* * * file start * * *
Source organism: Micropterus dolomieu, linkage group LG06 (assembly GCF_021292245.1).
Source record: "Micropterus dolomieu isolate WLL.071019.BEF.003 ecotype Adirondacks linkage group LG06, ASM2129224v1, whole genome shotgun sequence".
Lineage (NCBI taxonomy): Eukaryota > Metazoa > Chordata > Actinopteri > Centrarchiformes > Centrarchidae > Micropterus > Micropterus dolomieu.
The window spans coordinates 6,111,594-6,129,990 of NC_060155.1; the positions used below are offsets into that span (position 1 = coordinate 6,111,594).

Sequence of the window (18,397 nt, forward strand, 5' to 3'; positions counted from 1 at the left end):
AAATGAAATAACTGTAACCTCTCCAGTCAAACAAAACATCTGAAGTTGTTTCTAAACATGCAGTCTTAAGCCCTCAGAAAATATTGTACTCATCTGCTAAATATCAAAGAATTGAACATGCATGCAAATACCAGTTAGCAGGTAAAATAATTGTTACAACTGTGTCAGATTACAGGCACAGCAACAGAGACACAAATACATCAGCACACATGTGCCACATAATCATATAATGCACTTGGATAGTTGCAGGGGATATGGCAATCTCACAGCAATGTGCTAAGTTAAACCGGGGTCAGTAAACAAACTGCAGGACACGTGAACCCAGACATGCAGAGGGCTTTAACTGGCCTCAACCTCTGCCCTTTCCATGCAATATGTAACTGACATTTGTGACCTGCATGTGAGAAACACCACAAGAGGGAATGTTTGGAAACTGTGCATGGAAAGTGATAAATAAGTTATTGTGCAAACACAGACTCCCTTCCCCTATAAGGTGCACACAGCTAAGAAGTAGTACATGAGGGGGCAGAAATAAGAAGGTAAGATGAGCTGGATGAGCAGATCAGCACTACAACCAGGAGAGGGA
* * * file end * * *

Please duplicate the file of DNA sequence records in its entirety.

Source organism: Micropterus dolomieu, linkage group LG06 (assembly GCF_021292245.1).
Source record: "Micropterus dolomieu isolate WLL.071019.BEF.003 ecotype Adirondacks linkage group LG06, ASM2129224v1, whole genome shotgun sequence".
Lineage (NCBI taxonomy): Eukaryota > Metazoa > Chordata > Actinopteri > Centrarchiformes > Centrarchidae > Micropterus > Micropterus dolomieu.
The window spans coordinates 6,111,594-6,129,990 of NC_060155.1; the positions used below are offsets into that span (position 1 = coordinate 6,111,594).

Sequence of the window (18,397 nt, forward strand, 5' to 3'; positions counted from 1 at the left end):
AAATGAAATAACTGTAACCTCTCCAGTCAAACAAAACATCTGAAGTTGTTTCTAAACATGCAGTCTTAAGCCCTCAGAAAATATTGTACTCATCTGCTAAATATCAAAGAATTGAACATGCATGCAAATACCAGTTAGCAGGTAAAATAATTGTTACAACTGTGTCAGATTACAGGCACAGCAACAGAGACACAAATACATCAGCACACATGTGCCACATAATCATATAATGCACTTGGATAGTTGCAGGGGATATGGCAATCTCACAGCAATGTGCTAAGTTAAACCGGGGTCAGTAAACAAACTGCAGGACACGTGAACCCAGACATGCAGAGGGCTTTAACTGGCCTCAACCTCTGCCCTTTCCATGCAATATGTAACTGACATTTGTGACCTGCATGTGAGAAACACCACAAGAGGGAATGTTTGGAAACTGTGCATGGAAAGTGATAAATAAGTTATTGTGCAAACACAGACTCCCTTCCCCTATAAGGTGCACACAGCTAAGAAGTAGTACATGAGGGGGCAGAAATAAGAAGGTAAGATGAGCTGGATGAGCAGATCAGCACTACAACCAGGAGAGGGA